Guys...NFL Network made a mistake. Holliday had on Gold shoes on for his first run. See below. Unless Holliday changed his shoes for his second run, that isn't him. I think it is Dickerson.

    Holliday
    http://www.youtube.com/watch?v=FSxNbRqqSgQ


    http://www.youtube.com/watch?v=oDhYKZHKh4Q



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    Re: Taylor Mays - how fast did he really run?

    The flaw is...I believe the "electronic time" at the combine is actually started by a human hand on first movement. Then it picks up 10-20-40 and registers. The teams go by hand held times anyway. Apples for Apples. Because many players don't run at the combine or are even invited. They run at their prodays. Most players are smart because they run on faster tracks on their proday than Indy. It is more important how they play in pads than run in shorts.



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    Re: Taylor Mays - how fast did he really run?

    Quote Originally Posted by RuthlessBurgher
    40 times are relevant for Al Davis and Al Davis only. All the rest of the savvy personnel guys use the combine to interview guys first and foremost and do medical checks. There are some agility drills that can give an idea about how guys are able to change direction, which has some correlation to skills that most players need, but straight line speed coming out of a sprinter's stance is essentially pointless, since no one ever needs to do that in an actual game situation. It is the most overrated aspect of the combine by far.

    Even if Taylor Mays did run a 4.2 something and Joe Haden did run a 4.7 something, I would still draft Haden if both were available when we picked. The tapes show that one guy can cover and make plays on the ball, while the other guy is a big hitter who lacks ball skills. I'll take the guy that can cover and make plays on the ball when the pads are on in an actual game over a guy who can run fast in a straight line in his underwear.

    The game tapes matter a great deal. The 40 times matter very little to anyone except for Al Davis and people on message boards that blow things out of proportion. The best part about the 40 yard dash is that it artificially elevates inferior players ahead of us, thereby dropping better football players into our lap.

    Have you ever heard about dominant 40 times for guys like Troy, Ben, Heath, Santonio, etc.? No...the track stars got drafted ahead of them and many of them were busts, but it allowed those football players to fall into a range where we could get the best player for us, even if he did not flash blazing speed at the combine. I think Colbert's excellent run in the first round has been helped out by other stupid GM's who get easily seduced by artificial numbers.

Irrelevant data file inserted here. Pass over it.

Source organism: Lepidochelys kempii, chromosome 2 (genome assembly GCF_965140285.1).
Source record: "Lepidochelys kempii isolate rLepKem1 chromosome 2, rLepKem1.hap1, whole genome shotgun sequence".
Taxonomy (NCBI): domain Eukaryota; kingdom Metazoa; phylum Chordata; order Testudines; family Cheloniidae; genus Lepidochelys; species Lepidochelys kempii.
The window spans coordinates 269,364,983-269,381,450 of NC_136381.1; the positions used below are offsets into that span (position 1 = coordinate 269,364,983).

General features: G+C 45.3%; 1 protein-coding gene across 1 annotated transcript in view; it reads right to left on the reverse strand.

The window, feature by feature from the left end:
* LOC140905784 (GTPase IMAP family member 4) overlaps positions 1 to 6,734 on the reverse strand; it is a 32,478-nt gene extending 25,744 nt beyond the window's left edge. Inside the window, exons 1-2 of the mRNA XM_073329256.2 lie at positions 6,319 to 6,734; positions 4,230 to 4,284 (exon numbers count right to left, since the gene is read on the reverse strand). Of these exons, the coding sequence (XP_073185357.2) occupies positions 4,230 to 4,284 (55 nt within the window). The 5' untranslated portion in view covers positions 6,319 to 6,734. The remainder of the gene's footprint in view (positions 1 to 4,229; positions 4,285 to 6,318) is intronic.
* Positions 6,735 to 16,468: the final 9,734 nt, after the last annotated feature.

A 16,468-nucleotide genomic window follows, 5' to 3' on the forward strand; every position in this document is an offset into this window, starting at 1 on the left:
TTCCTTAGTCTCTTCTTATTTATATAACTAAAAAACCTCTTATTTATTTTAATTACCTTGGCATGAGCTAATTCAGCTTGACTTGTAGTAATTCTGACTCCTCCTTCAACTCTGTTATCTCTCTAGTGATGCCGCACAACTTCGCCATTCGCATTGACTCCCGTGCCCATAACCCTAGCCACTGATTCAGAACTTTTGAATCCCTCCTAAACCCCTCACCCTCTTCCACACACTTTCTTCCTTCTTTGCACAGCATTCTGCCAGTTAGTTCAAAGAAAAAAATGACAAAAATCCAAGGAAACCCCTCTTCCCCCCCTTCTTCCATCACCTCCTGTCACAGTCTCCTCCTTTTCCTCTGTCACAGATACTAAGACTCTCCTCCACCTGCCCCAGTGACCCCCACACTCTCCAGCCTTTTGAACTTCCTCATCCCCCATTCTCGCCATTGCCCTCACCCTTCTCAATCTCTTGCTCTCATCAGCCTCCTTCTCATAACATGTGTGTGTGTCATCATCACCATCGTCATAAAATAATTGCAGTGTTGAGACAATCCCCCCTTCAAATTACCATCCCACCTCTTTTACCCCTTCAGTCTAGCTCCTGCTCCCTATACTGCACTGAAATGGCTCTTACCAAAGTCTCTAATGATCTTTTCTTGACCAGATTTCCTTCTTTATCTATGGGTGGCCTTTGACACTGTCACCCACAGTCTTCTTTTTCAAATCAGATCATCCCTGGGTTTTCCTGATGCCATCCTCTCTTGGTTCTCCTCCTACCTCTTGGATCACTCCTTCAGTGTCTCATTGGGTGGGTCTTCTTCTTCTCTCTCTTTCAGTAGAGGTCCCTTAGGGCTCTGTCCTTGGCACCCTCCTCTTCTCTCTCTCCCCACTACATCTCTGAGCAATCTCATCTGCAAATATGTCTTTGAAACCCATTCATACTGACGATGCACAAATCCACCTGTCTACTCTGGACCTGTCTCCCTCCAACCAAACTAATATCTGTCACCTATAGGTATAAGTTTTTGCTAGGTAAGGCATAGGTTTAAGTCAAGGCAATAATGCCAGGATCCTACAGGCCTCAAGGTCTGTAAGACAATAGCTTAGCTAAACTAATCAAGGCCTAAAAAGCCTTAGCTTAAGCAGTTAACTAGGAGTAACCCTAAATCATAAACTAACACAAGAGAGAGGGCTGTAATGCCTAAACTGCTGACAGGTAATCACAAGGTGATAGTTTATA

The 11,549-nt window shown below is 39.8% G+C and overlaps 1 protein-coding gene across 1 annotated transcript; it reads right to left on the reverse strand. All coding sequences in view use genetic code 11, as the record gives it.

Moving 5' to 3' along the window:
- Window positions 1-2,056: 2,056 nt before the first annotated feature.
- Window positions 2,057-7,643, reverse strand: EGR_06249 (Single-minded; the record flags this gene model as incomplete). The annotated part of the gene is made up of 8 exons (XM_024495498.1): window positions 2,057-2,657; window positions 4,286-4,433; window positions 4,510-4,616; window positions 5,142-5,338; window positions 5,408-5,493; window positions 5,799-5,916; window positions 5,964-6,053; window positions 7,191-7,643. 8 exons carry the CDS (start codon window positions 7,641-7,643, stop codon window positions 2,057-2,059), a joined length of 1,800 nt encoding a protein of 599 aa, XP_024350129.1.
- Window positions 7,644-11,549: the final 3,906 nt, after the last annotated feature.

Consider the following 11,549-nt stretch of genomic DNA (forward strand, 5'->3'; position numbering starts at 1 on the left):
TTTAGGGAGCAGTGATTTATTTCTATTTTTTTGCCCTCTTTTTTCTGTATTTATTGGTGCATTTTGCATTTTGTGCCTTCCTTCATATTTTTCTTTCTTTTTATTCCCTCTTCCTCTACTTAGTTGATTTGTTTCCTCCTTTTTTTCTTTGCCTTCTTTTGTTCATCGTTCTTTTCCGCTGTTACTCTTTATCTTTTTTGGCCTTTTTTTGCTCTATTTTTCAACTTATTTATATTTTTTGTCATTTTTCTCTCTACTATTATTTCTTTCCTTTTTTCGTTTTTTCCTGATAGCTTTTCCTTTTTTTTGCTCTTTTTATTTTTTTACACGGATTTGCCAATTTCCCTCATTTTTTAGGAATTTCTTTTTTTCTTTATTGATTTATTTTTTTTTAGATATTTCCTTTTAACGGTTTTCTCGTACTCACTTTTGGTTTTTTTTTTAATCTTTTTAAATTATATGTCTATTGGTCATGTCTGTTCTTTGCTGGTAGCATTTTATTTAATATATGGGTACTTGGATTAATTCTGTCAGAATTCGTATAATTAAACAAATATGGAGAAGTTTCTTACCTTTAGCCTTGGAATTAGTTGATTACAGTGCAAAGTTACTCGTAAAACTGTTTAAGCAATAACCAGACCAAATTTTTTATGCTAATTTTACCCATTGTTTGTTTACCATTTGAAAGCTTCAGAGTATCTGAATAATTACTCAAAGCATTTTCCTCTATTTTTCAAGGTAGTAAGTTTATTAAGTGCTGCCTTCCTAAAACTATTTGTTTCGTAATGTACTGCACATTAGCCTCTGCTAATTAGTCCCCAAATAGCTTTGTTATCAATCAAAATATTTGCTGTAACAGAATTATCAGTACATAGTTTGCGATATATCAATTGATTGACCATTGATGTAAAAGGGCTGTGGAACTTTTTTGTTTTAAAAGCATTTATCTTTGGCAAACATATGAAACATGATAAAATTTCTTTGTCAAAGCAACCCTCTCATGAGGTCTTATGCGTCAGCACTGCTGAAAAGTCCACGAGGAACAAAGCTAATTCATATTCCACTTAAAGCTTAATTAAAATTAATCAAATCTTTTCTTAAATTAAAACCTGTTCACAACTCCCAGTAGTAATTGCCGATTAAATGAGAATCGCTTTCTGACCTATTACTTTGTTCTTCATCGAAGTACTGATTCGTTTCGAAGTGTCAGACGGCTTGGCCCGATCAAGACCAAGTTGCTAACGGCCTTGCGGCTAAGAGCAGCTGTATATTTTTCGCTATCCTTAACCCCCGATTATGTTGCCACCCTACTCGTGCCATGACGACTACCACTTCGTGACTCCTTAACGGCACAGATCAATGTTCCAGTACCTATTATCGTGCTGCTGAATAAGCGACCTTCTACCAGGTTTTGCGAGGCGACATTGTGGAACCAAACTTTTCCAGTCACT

While there are certainly varying degrees of weight placed upon a 40 time- (frequently based upon player position), I believe, actual speed is critical to almost every scout.

    Not just the 40 time but the intervals as well. (not reflecting on shuttle/cone drills etc...)

    as example.
    If Taylor Mays truly runs in the high 4.2s- I am certain a bunch of scouts are looking at him- thinking: Maybe we can coach him to play SS.

    But- if he runs a 4.5- well then, you are looking at a guy who is going to be playing OLB in a couple seasons. (which is where I think he is going to end up anyway. He'll put on 15-20+ lbs and be a 4-3 OLB.)

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    Hall of Famer Dee Dub's Avatar
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    Re: Taylor Mays - how fast did he really run?

    That was so bunk. There is no way Mays ran a 4.43. In fact we know he was below 4.34. And that my friends is freakish. Now if teams and so-called experts would realize this guys is best coming forward and that is just as important to a team as it is for a player who can go backwards out of a back peddle and be able to change directions in and out of cuts/breaks.

    Why on God's green earth do they ever ask these safeties to get low, back peddle, turn and go at the combine/work outs when 80% of their game is actually moving forward?

    Asking a Taylor Mays to start crouched over and back peddle is really not all that important. He will hardly ever have to do that while playing his position.